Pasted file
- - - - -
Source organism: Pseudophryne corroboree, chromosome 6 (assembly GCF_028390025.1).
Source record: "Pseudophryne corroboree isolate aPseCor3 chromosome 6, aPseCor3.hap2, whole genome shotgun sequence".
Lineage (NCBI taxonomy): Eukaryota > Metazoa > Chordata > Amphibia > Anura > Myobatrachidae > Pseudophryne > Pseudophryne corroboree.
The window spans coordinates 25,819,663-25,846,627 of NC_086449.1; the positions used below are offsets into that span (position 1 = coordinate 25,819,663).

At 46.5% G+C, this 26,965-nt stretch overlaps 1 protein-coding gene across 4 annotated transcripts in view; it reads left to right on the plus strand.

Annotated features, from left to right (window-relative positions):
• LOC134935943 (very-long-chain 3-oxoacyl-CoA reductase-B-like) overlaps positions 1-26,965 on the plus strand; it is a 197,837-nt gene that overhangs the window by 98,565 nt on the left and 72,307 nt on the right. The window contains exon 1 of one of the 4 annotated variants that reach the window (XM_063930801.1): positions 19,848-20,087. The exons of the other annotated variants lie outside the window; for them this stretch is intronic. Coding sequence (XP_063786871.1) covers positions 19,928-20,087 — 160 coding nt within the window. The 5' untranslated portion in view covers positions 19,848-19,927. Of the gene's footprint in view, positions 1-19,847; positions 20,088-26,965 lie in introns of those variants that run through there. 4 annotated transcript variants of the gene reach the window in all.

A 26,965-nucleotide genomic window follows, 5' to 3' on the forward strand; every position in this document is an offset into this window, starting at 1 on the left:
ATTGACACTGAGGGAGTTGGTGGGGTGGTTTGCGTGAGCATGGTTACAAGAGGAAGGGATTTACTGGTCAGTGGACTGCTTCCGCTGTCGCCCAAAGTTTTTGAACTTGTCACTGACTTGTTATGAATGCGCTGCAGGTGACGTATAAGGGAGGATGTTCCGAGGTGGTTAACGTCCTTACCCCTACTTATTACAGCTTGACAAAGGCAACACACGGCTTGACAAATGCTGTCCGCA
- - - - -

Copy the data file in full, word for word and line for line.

Source organism: Pseudophryne corroboree, chromosome 6 (assembly GCF_028390025.1).
Source record: "Pseudophryne corroboree isolate aPseCor3 chromosome 6, aPseCor3.hap2, whole genome shotgun sequence".
Lineage (NCBI taxonomy): Eukaryota > Metazoa > Chordata > Amphibia > Anura > Myobatrachidae > Pseudophryne > Pseudophryne corroboree.
The window spans coordinates 25,819,663-25,846,627 of NC_086449.1; the positions used below are offsets into that span (position 1 = coordinate 25,819,663).

At 46.5% G+C, this 26,965-nt stretch overlaps 1 protein-coding gene across 4 annotated transcripts in view; it reads left to right on the plus strand.

Annotated features, from left to right (window-relative positions):
• LOC134935943 (very-long-chain 3-oxoacyl-CoA reductase-B-like) overlaps positions 1-26,965 on the plus strand; it is a 197,837-nt gene that overhangs the window by 98,565 nt on the left and 72,307 nt on the right. The window contains exon 1 of one of the 4 annotated variants that reach the window (XM_063930801.1): positions 19,848-20,087. The exons of the other annotated variants lie outside the window; for them this stretch is intronic. Coding sequence (XP_063786871.1) covers positions 19,928-20,087 — 160 coding nt within the window. The 5' untranslated portion in view covers positions 19,848-19,927. Of the gene's footprint in view, positions 1-19,847; positions 20,088-26,965 lie in introns of those variants that run through there. 4 annotated transcript variants of the gene reach the window in all.

A 26,965-nucleotide genomic window follows, 5' to 3' on the forward strand; every position in this document is an offset into this window, starting at 1 on the left:
ATTGACACTGAGGGAGTTGGTGGGGTGGTTTGCGTGAGCATGGTTACAAGAGGAAGGGATTTACTGGTCAGTGGACTGCTTCCGCTGTCGCCCAAAGTTTTTGAACTTGTCACTGACTTGTTATGAATGCGCTGCAGGTGACGTATAAGGGAGGATGTTCCGAGGTGGTTAACGTCCTTACCCCTACTTATTACAGCTTGACAAAGGCAACACACGGCTTGACAAATGCTGTCCGCA